But if you are just objecting that a lot of non-religious people are well-trained critical thinkers, then I hear and agree. I would say that they are retaining what Christianity itself adopted and retained: that the world is an intelligible place that can be studied and understood for the purpose of apprehending objective truths. By retaining this conviction one does not necessarily suddenly become gullible just because they have jettisoned religion. They may still be holding on to many worthwhile convictions even if they deny any explicitly religious label for them. We are breathing western Christian air still in our culture, even if it is or has become post-Christian.

As that air becomes more dilute, however, I think that Noah’s observation will hold. We may soon be (to borrow one of Polkinghorne’s obervations) needing to evangelize for science as much as we are Christianity.

(Roger A. Sawtelle) #15


No, I am trying to separate the science from the ideology, however I am receiving no cooperation.

Yes, I get it that many scientists disagree with Dawkins’ attitude toward Christianity, but they seem on the other hand to defend his Neo-Darwinist views of evolution which are found in the Selfish Gene. I on t5he other hand do not think that Neo-Darwinism is good science, when talking about Natural Selection.

I think that his bad science supports his bad theology, so the best way to reject his bad ideo0logy is to correct his bad science. I also think that conservative Christians are right to re4ject his bad ideology and bad science.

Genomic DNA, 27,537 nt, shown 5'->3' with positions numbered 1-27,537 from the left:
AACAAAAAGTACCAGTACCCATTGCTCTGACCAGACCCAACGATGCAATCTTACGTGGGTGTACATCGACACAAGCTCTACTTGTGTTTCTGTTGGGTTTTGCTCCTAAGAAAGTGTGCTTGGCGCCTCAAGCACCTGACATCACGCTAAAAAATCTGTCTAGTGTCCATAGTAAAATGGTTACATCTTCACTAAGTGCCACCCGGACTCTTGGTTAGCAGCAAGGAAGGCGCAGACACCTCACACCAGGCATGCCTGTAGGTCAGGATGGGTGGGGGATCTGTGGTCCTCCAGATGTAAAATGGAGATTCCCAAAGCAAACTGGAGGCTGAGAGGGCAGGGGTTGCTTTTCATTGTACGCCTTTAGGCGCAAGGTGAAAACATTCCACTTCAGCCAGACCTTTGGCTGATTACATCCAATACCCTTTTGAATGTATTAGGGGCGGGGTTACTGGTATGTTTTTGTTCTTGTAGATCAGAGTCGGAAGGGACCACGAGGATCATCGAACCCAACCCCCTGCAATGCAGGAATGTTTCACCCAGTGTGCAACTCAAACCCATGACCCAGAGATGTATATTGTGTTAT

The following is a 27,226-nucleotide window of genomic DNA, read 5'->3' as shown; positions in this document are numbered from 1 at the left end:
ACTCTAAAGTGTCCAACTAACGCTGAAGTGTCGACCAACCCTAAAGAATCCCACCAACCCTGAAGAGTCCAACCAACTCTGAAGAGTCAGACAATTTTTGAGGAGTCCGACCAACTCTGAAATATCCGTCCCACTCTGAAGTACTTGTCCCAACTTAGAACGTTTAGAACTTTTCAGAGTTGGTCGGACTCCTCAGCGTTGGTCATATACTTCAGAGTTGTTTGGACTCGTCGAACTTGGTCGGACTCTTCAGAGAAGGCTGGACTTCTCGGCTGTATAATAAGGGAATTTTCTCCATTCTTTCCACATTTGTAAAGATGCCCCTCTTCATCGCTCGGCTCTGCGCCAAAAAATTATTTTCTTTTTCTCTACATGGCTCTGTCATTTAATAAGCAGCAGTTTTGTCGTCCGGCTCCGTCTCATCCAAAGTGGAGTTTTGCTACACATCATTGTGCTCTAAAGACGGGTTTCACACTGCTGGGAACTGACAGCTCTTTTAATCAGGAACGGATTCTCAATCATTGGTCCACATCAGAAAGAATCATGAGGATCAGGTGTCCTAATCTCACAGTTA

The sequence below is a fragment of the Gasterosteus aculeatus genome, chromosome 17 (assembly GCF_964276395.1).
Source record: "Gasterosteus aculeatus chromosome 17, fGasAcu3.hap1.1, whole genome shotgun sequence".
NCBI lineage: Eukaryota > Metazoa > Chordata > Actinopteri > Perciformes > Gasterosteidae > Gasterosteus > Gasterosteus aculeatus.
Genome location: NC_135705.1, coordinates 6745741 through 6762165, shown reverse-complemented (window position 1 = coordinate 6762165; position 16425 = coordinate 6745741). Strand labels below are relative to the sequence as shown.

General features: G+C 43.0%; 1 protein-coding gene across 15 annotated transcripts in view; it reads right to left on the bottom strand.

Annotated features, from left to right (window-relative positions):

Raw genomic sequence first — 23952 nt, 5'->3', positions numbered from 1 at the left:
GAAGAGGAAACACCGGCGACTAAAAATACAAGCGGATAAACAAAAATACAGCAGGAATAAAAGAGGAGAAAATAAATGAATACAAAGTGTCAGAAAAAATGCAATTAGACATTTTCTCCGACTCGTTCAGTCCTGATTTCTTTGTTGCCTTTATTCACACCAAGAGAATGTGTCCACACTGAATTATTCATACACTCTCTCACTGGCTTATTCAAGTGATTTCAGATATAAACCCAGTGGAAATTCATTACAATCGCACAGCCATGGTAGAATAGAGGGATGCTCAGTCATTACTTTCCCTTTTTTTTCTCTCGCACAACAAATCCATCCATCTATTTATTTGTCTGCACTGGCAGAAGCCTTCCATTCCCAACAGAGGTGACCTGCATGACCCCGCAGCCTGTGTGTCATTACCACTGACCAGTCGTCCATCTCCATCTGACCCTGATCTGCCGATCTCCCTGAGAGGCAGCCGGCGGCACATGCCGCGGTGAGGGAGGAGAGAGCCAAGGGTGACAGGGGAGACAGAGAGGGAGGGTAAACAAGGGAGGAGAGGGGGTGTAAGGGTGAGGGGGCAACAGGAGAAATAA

I think we can continue to attack each other or seek to find common ground in good theology and good science.


(Chris Falter) #16

They believe in the universal applicability of postmodernism.

btw, I think postmodernism has many positive aspects. We should be careful to understand how our motives can color our narratives. We should be humble enough to realize that we can never fully grasp or articulate the capital T truth. (It can grasp us, though! Philippians 3:12) The postmodernists sometimes throw the baby out with the bathwater, though.

(Mervin Bitikofer) #17

I agree. As I’ve heard Bishop Robert Barron remark … “Postmodernism helped us break the log-jam of modernism.” It does give us all (both Christians and their secularist critics) a much-needed reminder toward epistemic humility. So my quarrel would be with those who (as you say) have thrown the baby out with the bath water.